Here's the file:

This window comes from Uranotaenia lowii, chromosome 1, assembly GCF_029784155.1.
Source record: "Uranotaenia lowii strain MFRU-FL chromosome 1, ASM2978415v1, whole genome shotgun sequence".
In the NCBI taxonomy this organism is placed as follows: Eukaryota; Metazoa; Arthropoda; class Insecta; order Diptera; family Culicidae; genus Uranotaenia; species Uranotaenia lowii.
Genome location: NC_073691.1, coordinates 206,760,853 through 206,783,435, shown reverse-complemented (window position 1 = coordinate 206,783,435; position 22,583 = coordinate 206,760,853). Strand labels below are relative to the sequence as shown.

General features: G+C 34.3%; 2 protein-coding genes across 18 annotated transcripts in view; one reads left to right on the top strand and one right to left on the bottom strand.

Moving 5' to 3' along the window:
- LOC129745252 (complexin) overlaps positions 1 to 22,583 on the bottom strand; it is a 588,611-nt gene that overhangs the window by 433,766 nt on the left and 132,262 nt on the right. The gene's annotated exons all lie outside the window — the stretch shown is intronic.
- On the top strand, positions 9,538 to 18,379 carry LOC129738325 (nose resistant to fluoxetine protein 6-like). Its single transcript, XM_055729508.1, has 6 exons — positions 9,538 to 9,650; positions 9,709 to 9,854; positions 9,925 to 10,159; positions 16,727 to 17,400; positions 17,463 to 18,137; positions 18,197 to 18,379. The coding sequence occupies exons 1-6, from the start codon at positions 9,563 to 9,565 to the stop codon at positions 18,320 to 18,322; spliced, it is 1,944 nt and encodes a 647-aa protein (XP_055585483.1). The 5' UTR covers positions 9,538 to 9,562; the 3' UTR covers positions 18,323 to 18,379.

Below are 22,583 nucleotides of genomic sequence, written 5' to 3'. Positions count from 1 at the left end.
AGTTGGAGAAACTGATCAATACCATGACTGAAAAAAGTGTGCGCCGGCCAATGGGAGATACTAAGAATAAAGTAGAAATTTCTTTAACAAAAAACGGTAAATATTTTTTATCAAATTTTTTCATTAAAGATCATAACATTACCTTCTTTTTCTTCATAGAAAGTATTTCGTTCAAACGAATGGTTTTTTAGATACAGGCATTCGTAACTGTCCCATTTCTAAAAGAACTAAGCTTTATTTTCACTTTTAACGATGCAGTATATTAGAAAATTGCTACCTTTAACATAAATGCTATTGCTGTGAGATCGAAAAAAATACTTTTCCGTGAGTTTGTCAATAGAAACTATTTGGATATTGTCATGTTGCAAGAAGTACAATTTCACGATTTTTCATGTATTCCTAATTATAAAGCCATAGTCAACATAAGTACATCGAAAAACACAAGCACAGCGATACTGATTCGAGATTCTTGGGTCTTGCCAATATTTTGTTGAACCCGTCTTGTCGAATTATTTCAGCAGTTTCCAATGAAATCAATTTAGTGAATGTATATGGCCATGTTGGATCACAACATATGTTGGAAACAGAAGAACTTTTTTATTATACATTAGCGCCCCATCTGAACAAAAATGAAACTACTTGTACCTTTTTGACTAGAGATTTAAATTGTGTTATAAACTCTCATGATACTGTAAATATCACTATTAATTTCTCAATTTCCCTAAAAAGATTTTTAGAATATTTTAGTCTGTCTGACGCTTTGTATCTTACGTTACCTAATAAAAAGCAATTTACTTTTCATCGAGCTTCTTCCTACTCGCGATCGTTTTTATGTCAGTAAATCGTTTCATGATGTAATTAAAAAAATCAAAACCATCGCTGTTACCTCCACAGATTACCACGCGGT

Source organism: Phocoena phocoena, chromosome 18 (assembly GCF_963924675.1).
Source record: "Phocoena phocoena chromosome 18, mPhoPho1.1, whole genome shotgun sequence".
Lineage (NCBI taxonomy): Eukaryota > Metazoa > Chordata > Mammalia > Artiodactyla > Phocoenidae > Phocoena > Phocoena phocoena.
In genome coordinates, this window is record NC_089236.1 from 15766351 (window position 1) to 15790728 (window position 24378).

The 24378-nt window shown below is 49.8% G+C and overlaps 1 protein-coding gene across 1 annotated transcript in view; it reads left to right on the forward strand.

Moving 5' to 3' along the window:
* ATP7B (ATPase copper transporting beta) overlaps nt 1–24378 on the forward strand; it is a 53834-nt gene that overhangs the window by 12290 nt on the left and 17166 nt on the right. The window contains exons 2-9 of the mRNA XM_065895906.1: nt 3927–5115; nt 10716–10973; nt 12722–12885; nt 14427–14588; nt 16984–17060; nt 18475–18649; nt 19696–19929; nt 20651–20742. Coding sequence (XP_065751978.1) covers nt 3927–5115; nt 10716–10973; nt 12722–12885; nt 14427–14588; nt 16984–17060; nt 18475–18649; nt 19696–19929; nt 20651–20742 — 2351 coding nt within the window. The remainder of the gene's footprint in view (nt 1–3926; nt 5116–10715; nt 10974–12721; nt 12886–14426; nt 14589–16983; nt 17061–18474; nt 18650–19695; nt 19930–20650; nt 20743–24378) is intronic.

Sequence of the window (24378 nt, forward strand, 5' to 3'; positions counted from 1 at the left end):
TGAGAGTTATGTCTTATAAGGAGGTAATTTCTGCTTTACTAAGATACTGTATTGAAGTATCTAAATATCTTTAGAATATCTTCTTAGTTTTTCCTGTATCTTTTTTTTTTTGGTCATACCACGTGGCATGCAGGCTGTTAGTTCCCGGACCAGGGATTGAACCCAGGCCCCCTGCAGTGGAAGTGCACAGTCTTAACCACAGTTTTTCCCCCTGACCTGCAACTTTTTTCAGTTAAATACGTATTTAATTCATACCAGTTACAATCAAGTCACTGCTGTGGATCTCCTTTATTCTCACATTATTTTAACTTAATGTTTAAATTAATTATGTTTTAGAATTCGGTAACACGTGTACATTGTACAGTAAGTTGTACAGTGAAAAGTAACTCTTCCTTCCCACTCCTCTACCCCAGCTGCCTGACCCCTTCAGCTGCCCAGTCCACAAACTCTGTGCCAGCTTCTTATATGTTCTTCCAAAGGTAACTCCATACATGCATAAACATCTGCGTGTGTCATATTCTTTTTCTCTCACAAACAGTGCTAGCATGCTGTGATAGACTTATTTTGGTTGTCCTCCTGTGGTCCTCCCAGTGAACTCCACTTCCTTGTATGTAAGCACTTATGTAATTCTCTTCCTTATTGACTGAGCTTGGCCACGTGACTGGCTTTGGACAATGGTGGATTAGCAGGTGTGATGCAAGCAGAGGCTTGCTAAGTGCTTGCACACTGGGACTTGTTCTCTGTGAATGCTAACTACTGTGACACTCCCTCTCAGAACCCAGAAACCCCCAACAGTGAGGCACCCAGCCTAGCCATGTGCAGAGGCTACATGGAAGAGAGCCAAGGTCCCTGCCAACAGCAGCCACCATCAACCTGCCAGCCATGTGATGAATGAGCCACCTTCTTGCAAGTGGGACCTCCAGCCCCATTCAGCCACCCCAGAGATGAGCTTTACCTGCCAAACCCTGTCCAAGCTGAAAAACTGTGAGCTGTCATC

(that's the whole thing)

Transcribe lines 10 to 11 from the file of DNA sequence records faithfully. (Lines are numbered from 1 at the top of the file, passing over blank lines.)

AGTTGGAGAAACTGATCAATACCATGACTGAAAAAAGTGTGCGCCGGCCAATGGGAGATACTAAGAATAAAGTAGAAATTTCTTTAACAAAAAACGGTAAATATTTTTTATCAAATTTTTTCATTAAAGATCATAACATTACCTTCTTTTTCTTCATAGAAAGTATTTCGTTCAAACGAATGGTTTTTTAGATACAGGCATTCGTAACTGTCCCATTTCTAAAAGAACTAAGCTTTATTTTCACTTTTAACGATGCAGTATATTAGAAAATTGCTACCTTTAACATAAATGCTATTGCTGTGAGATCGAAAAAAATACTTTTCCGTGAGTTTGTCAATAGAAACTATTTGGATATTGTCATGTTGCAAGAAGTACAATTTCACGATTTTTCATGTATTCCTAATTATAAAGCCATAGTCAACATAAGTACATCGAAAAACACAAGCACAGCGATACTGATTCGAGATTCTTGGGTCTTGCCAATATTTTGTTGAACCCGTCTTGTCGAATTATTTCAGCAGTTTCCAATGAAATCAATTTAGTGAATGTATATGGCCATGTTGGATCACAACATATGTTGGAAACAGAAGAACTTTTTTATTATACATTAGCGCCCCATCTGAACAAAAATGAAACTACTTGTACCTTTTTGACTAGAGATTTAAATTGTGTTATAAACTCTCATGATACTGTAAATATCACTATTAATTTCTCAATTTCCCTAAAAAGATTTTTAGAATATTTTAGTCTGTCTGACGCTTTGTATCTTACGTTACCTAATAAAAAGCAATTTACTTTTCATCGAGCTTCTTCCTACTCGCGATCGTTTTTATGTCAGTAAATCGTTTCATGATGTAATTAAAAAAATCAAAACCATCGCTGTTACCTCCACAGATTACCACGCGGT

Source organism: Phocoena phocoena, chromosome 18 (assembly GCF_963924675.1).